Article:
By Oyindamola Olofinlua
Book: Don’t Die on Wednesday
Author: Michael Afenfia
Publisher: Origami Books [Parrésia Publishers Ltd]
Captivity should never be given a positive spin, except the captor is a writer and the “victim” is the reader. Every writer hopes to be a “captor” (or better yet, a captivator), but not all succeed. Of those that succeed, only a few are known; many go as unsung heroes. Michael Afenfia, based on his newest work of fiction, Don’t Die on Wednesday, is one of those unsung heroes. And I proclaim myself as one of his trumpeters!
The title, Don’t Die on Wednesday, may easily be rubbished as already given away all there is to the novel. But on a second look, it dawns on the critical mind that there’s certainly a lot more to the title. At that juncture, Afenfia’s spell begins to take its toll. The reader is jinxed the moment he reads the first word – and escape is not an option till one gets to the last word.
The central character Bubaraye (aka Mango), Tottenham FC’s top striker, celebrates his goal in a marquee fixture against Manchester United. As he celebrates that goal, he also nails his career’s coffin. It takes a toll on his life, his work, his super-model wife Nikiwe and their son Sleeve. At his career nosedive, his wife seeks to revive her docile career; it leads her into a betrayer’s arms. She herself is a betrayer, but one with an empathetic course. Bubaraye is down but not out. Hence, he figuratively sows seeds into the future on his return to Nigeria when he pumps life into a dead Nigerian club. He discovers Sese, aka Ricochet, and brings his soccer dream to pass, but not without a life-and-death incident.
Fiction, like drama, thrives on suspense, and a writer’s success can be gauged based on how they deploy the right quantum of suspense at the right time to achieve an intended goal. But as much as Afenfia deploys suspense, he seems to have also gone all out to thwart all of suspense’s 10 or so commandments. However, the last thing any reader of Don’t Die on Wednesday should believe is that the author has let the cat out of the bag. Each time the reader is on the slippery slope of believing that a cat has been let out of the bag, there are several other cats (of suspense) waiting to be unleashed, at times least expected.
Plotted around football and everything else in-between, Don’t Die on Wednesday attempts to be as true-to-life as a novel can possibly be. Not only does the author use the appropriate words in the football register at the right time, he also brings the narration closer home with the mention of real life football personalities that the reader can relate with. For me, this is the most memorable parts: when Mango’s brother tell him to consider switching to football commentary, SuperSport’s football commentator and ex-Super Eagles’ star, Victor Ikpeba’s name is mentioned – “The guy dey blow grammar anyhow, he doesn’t care oh. Whether he says ‘was’ instead of ‘is’, or ‘came’ instead of ‘come’, the most important thing is that Supersports dey pay am steady. … ‘It’s not what you do with the English language or how good you look in a suit, but how well you know your football.’”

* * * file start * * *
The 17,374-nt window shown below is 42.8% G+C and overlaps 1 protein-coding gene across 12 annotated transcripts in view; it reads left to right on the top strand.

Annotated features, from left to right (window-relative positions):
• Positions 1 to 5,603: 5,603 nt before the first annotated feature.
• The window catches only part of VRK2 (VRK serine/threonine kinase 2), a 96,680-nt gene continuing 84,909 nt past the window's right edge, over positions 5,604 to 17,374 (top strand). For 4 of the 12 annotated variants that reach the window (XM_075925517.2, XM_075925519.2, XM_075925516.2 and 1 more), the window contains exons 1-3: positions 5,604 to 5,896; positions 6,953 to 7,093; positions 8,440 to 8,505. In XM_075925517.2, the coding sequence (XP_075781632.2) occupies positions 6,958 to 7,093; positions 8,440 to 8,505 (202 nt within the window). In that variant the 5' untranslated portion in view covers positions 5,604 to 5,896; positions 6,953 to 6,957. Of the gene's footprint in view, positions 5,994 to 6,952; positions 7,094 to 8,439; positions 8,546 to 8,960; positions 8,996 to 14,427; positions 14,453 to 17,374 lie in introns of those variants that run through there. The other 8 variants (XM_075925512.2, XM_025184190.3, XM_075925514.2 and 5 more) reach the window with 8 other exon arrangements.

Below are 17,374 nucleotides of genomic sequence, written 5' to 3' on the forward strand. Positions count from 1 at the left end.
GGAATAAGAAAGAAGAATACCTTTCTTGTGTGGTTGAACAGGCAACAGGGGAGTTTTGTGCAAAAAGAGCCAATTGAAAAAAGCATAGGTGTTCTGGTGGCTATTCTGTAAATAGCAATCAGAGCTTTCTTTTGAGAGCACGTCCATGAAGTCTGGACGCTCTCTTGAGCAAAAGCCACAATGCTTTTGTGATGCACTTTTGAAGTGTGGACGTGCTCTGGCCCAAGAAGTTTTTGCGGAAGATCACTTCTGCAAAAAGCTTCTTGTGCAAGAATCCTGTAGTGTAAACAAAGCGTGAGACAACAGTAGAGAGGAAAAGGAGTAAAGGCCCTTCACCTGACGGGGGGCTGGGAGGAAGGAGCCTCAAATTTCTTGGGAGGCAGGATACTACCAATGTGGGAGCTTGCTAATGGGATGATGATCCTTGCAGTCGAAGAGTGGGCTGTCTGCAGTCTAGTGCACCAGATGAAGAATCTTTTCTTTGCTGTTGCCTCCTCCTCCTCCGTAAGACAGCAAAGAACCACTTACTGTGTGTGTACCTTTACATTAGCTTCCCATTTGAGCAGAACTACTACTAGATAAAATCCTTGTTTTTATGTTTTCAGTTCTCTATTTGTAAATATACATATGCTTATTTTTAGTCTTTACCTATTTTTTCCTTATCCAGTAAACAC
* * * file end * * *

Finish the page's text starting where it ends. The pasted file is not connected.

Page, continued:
The novel is segmented into two almost equal parts, each starting with a short poem. Not to worry: you need not be a Literature-in-English professor to understand them. Each poem foreshadows the future, but doesn’t sell out. In the entire novel, “Wednesday” is a sparse motif. Although mentioned only seven times, it runs deep. Whether the author intentionally mentions “Wednesday” seven times or not, the critic is free give it a fatalistic connotation.
Ricochet’s (Rico) time and chance sum up this fatalism. His end makes a statement outside himself; his end confirms the belief that a writer is no mere human – that a writer doubles as a prophet. His end—and the novel’s end—mirrors life and the future. His end delves into—and maybe foretells—MH370’s mysterious disappearance, and at the same time shares a semblance with Chimamanda Ngozi Adichie’s Kainene.
Narration in Don’t Die on Wednesday flows seamlessly. The different sub-plots that Michael Afenfia joins in holy—or maybe unholy—matrimony do not feel like strange bedfellows. As their marriage booms from one chapter to another, they bear many ‘offspring’ – issues and themes that can lead to endless debates. The issues thrown up include the possibility of marriage becoming a bondage; when parents ‘over-parent’; human thirst for recognition and the bends it can drive us; and how at the end of it all, we are just mortals, mere pawns whose lives, progress and being are ultimately not ours.
The novel should however get a flack for its portrayal of parent’s extremities. One instance stands out: Nikiwe plots her eventual return to the UK by setting off the kidnap of her own only child, in alliance with Tivovo, her husband’s half-brother who has known criminal leaning. The author makes the reader believe that Tivovo had earned Nikiwe’s trust after playing chess together several times. But one bets to differ: no matter how close the two could have been, a real life Nikiwe would know where chess games stop and where real life starts, better than to risk the life of her only child.
Nonetheless, Michael Afenfia’s 258-page novel, Don’t Die on Wednesday, is a story about the beautiful game of football; its pages are a theatre of dreams and desperation, betrayals and reconciliations, crime and punishment, fate and hard work, love and hate – tested, stretched, stressed, battered, killed, resurrected, and sometimes killed again.